By David Salazar. A Student Of Life & Opera – Soprano Anita Hartig On Navigating The Challenges of The Modern World As An Opera Star. The Metropolitan Opera House, the Royal Opera House Muscat, the Gran Teatre del Liceu, the Vienna State Opera, the Opernhaus Zürich, the Opéra National de Paris, the San Francisco Opera, and the Teatro Real de Madrid. These are just a few of the many theaters where 36-year-old Romanian soprano Anita Hartig has performed over the last three seasons. It is a resume that many singers would want at the close of their respective careers, much less in their mid-30s.
But Hartig is taking none of it for granted and knows that she still has a long way to go as an artist. “My singing needs a lot of improvements in lots of aspects, but I feel that I am doing this for a reason. So I keep ongoing,” she told OperaWire in a recent interview after the soprano performed in the opening of the Royal Opera House Muscat in Oman. La Divina Lights The Way Unlike many origin stories, Hartig’s opera career did not initiate with a deep passion for the art form from a young age. In fact, she had no idea what opera was until she was a teenager. Growing up in Bistrita, Romania, her mother worked in a local cafeteria and her father hunted. There were always a lot of animals around in the environment where Hartig grew up. “It was very free and full of nature,” she noted. Hartig had always felt she was going to be a performer. From a young age, she was a member of the church choir and even enrolled in a Music High School in her local Bistrita. She loved to sing pop tunes and acting and even had a knack for orating and preaching. She felt comfortable in public and even considered a career as a police officer. But then one fateful day, at the age of 17, she received a CD from a close friend. She put it into the CD player and pressed play. Moments later, she was listening to Maria Callas take on arias from “La Traviata,” “La Wally,” and “Madama Butterfly.” “It was so full, expressive, round. It was overwhelming. It lifted me up,” Hartig narrated. “I didn’t understand the words, but I heard the emotion. When I felt the emotion and desperation and pain and love in her voice, I knew that was what I had to do.” But she didn’t find immediate support. Her parents were troubled by the prospects of their child engaging in a career with financial instability. But Hartig would not be deterred and when she told her mother that there was no turning back, she found a faithful ally. “My father remained skeptical,” Hartig revealed. “And then teachers came along the way that questioned it.” Her determination led her to the “Gheorghe Dima” Music Academy in Cluj Napoca and would win several international and national vocal competitions, climaxing in her debut as Mimì in “La Bohème,” a role that would become a signature throughout her career. Other major roles for the soprano have been Musetta, Liù, Violetta, and Micaëla in “Carmen.”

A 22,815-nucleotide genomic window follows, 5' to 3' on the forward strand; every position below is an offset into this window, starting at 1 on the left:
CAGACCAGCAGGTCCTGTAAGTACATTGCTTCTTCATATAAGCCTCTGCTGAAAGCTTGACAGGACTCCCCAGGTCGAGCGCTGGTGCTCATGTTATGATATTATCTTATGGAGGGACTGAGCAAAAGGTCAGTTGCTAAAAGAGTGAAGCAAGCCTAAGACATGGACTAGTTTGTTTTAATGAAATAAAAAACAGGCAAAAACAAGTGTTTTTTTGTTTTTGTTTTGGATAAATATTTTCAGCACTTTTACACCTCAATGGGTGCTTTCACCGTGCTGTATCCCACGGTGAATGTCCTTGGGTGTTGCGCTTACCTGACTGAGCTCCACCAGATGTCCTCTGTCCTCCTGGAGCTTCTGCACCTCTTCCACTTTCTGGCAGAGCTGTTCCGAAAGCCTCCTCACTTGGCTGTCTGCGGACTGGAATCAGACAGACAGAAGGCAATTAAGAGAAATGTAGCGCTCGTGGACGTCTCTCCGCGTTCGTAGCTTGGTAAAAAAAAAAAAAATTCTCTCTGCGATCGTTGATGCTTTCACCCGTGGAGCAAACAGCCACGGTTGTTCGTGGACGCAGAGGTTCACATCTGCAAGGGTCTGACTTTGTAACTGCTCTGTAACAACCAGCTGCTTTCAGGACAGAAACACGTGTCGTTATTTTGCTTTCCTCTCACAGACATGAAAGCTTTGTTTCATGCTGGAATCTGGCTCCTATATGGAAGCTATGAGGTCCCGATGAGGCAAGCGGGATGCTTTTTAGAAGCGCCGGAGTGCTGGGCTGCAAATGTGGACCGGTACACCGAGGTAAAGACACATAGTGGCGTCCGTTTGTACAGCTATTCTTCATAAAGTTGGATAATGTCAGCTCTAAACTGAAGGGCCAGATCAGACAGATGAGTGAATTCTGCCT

Complex Characters Hartig, who has noted that she thinks very deeply and philosophically about her characters, noted that she has developed very strong feelings for the women that she interprets. She finds that Mimì and Musetta “are the same woman in different moments. Everyone is not one-dimensional. Everyone is sweet but can be complex. She also finds that Susanna and the Countess (a role she will debut at the Metropolitan Opera this fall) are very much created in a similar mold. “In the past the Countess was Rosina, who is very much like Susanna in ‘Nozze.’ They are both intelligent and one step ahead of the men,” she noted. “And that is something I want to add to my interpretation at the Met.” She also feels that Micaëla in “Carmen” is often misjudged. “Micaela is not stupid,” Hartig proclaimed. “Anyone from the north of Spain has a lot of character.She traveled alone from the north to the south of Spain to find the man she loves. At, 17-years-old. People won’t do that these days. So imagine in her time period.” And while she won’t proclaim a favored role, she did note a preference for “Faust’s” Marguerite because of the expansive journey she goes on. “It’s a complex and rich journey. She changes a lot throughout the opera. She starts as a young girl who finds and experiences love for the first time and then gets pregnant, kills her baby out of the pain of being abandoned, then eventually gets excommunicated, loses her brother, goes mad, finds love again and then finds redemption. I find the trip is intense and I love exploring it.” Hartig’s appreciation for the roles she portrays comes from her careful and investigative process. The soprano noted that when she is set to take on an opera for the first time, she makes sure to investigate the text and literary background. She reads about the political and economic background of the time. “I love those details. Economically, politically. What women’s rights were in that period,” she emphasized before noting that the big challenge in this process is that it changes constantly depending on the director and his or her take on an opera. “Today it is a bit difficult because of how regisseurs change the time periods of the stories,” she stated. “But I am always interested in the body language of each period. The body language of a woman in the 1870s is different from the body language of a woman from the 1920’s or today. So, if I were to do a production set today, imagine the difference between being in jeans or in a corsette in the 1800s.” And while many artists might find returning to certain characters less artistically enlightening, Hartig finds it more creatively enriching. “For example, with Micaëla, I am trying to get closer to the text and think about the story before she comes on stage. I am giving names and a CV to the mother. Or I am thinking about her daily work at the pueblo where she comes from. I am trying to define her personality more clearly. And of course, the voice gives you different colors depending on the day. You blend them to create the most realistic character possible.” As she looks forward, her hopes are to take on such characters as Desdemona, Tatiana (“if I learn Russian”), Elsa in “Lohengrin,” and, especially Elisabetta in “Don Carlo.” “’Don Carlo’ is the absolute opera. There is nothing more,” she stated. “I want to sing Elisabetta, but with my lyric voice. All of these women are lyric characters with some moments of dramatic power. So you don’t want to just blast sound all the time. You want the audience to bend towards you. I am trying to grow my mind to think that always. You don’t want to tire the audience but have them sit forward and pay greater attention.” Opera Wire